End of an era in Singapore as prime minister set to step down

Lee Hsien Loong will relinquish the post in May. (Bloomberg)
Lee Hsien Loong will relinquish the post in May. (Bloomberg)


Lee Hsien Loong’s deputy, Lawrence Wong, will lead the city-state, which has an outsize role economically, diplomatically and militarily.

Singapore’s leader is stepping down after nearly two decades in office, in a transition carefully engineered to preserve the city-state’s reputation as a stable spot through times of economic and geopolitical turbulence.

The office of Prime Minister Lee Hsien Loong said Monday that he will formally relinquish the post on May 15, clearing the way for his deputy Lawrence Wong to succeed him. Lee, 72, has been prime minister since 2004, and is the oldest son of Singapore’s first leader, Lee Kuan Yew. 

The elder Lee is widely credited with transforming the former British colony from a tropical backwater into the most developed nation in Southeast Asia.

Singapore has since taken on an outsize role in the region, punching above its weight economically, diplomatically and militarily. The tiny city state of 5.9 million people has become an increasingly crucial hub for regional trade and finance as China’s focus on national security has led some foreign businesses to pull out of Hong Kong. Its reputation as reliable, tax-friendly and relatively uncorrupt continues to attract multinational businesses and ultrarich foreigners.

Singapore has strong ties with the U.S. and China. As tensions between the two powers have risen, Lee has been at the forefront of articulating the view that many nations don’t want to pick sides. “There will be no good outcome if Asian countries are split between two camps, each siding with one or the other," he said in a 2022 speech.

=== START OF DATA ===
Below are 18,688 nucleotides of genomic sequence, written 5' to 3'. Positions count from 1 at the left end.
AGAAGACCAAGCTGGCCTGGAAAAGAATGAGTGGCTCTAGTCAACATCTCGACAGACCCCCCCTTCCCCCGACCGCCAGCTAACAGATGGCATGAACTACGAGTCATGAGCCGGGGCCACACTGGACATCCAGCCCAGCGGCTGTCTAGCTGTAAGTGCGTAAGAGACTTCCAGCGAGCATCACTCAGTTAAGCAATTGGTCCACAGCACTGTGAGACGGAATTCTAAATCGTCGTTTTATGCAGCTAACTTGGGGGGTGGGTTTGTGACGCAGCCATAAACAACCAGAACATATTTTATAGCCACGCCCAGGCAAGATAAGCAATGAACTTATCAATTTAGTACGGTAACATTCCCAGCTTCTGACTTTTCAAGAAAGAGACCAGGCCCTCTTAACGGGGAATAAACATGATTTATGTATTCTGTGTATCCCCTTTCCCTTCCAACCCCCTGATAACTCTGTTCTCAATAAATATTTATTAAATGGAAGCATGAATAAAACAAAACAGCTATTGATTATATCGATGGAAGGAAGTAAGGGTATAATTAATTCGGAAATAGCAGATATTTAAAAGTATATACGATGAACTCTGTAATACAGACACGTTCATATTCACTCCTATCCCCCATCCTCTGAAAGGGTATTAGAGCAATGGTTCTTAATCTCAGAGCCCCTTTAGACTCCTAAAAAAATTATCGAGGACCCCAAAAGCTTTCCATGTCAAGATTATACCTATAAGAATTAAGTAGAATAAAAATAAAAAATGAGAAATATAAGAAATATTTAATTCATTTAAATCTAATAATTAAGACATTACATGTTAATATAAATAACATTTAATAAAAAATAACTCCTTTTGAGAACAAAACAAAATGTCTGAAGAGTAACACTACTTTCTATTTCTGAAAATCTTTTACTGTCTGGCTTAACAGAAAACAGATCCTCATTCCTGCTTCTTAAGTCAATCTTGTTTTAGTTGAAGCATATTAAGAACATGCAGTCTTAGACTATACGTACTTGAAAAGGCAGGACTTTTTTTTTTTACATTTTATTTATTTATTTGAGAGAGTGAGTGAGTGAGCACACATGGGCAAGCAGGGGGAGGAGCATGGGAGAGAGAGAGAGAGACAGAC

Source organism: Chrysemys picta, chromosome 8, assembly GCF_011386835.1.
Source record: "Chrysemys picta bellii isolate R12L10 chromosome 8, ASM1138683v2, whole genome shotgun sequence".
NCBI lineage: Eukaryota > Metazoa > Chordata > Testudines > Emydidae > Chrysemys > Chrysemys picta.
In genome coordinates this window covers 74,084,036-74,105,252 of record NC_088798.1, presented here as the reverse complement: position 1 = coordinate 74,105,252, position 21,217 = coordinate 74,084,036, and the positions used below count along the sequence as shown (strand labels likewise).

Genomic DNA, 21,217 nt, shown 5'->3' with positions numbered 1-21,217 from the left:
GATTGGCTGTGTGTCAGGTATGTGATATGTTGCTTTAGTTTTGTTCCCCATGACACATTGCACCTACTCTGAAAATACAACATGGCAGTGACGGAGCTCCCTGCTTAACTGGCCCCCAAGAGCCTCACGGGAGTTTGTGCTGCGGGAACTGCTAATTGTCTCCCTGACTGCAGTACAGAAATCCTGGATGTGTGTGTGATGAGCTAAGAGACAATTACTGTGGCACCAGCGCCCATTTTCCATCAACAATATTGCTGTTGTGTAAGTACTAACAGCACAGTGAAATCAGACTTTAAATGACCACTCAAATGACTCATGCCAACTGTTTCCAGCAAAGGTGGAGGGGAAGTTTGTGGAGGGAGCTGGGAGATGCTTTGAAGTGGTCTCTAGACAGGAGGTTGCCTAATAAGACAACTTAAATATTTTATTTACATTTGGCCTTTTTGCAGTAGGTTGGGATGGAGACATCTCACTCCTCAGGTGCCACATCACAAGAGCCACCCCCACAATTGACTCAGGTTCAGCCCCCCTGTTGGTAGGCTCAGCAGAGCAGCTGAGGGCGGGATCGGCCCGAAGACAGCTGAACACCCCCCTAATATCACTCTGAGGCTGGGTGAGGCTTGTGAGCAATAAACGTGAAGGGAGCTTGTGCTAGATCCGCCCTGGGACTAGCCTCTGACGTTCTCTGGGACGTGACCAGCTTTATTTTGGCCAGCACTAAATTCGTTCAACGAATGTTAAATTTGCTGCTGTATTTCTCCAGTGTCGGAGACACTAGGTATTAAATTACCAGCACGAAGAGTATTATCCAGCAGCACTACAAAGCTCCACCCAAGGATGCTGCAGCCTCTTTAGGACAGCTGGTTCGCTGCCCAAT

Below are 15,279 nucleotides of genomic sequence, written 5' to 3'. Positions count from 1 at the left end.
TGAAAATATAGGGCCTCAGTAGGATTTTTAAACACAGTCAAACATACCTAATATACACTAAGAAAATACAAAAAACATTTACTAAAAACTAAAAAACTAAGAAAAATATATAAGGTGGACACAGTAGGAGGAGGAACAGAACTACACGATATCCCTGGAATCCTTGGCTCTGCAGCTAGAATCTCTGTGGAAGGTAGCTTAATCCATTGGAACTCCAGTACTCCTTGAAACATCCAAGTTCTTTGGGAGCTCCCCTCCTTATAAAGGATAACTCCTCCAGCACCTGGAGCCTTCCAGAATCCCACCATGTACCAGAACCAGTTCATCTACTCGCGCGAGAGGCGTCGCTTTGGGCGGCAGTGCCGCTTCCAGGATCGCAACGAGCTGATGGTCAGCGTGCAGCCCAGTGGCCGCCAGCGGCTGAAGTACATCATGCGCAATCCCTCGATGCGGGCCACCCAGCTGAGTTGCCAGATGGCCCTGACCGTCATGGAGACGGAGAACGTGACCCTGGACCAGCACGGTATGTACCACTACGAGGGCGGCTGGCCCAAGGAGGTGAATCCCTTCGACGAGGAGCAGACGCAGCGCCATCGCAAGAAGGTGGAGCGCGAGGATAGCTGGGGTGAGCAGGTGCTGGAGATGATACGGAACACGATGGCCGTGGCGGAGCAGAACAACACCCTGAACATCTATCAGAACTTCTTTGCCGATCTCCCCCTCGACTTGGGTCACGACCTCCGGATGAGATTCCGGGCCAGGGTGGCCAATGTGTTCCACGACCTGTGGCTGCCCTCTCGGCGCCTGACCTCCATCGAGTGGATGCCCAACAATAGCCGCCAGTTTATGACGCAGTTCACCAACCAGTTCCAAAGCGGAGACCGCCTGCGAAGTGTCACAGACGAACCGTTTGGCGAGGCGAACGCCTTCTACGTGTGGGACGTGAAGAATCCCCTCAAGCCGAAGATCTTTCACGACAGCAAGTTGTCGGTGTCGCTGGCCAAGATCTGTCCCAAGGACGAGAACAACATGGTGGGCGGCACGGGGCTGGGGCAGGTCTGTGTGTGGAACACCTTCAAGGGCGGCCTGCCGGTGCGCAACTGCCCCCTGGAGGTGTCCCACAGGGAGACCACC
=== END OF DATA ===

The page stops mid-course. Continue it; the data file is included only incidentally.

“A more stable and less tense configuration is for the two powers to have overlapping circles of friends, and countries find it possible to have friends on both sides," he said.

Wong has said that intense, if not extreme, competition will be the defining feature of the U.S.-China relationship. In a speech last year, he said he hoped there will be “guardrails" to manage the competition, but cautioned that “we have to be prepared for unpredictable or even dangerous outcomes emerging."

The People’s Action Party, founded by the elder Lee, has ruled uninterrupted since Singapore’s independence in 1965. Wong will become only the fourth prime minister the nation has ever known and the second outside the Lee family. Goh Chok Tong governed for 14 years between the tenures of the elder Lee and his son.

Wong is viewed by political analysts as a party stalwart who, at 51 years old, can appeal to younger voters while upholding the status quo.

He currently serves as one of two deputy prime ministers and is also chief of finance in Lee’s cabinet. A career civil servant, he has held senior positions in half a dozen ministries and has been a lawmaker since 2011. But it was his role as a leader of Singapore’s Covid-19 response that made him a household name domestically and raised his profile abroad. Governments across the globe envied Singapore’s handling of the pandemic and looked to his task force for guidance.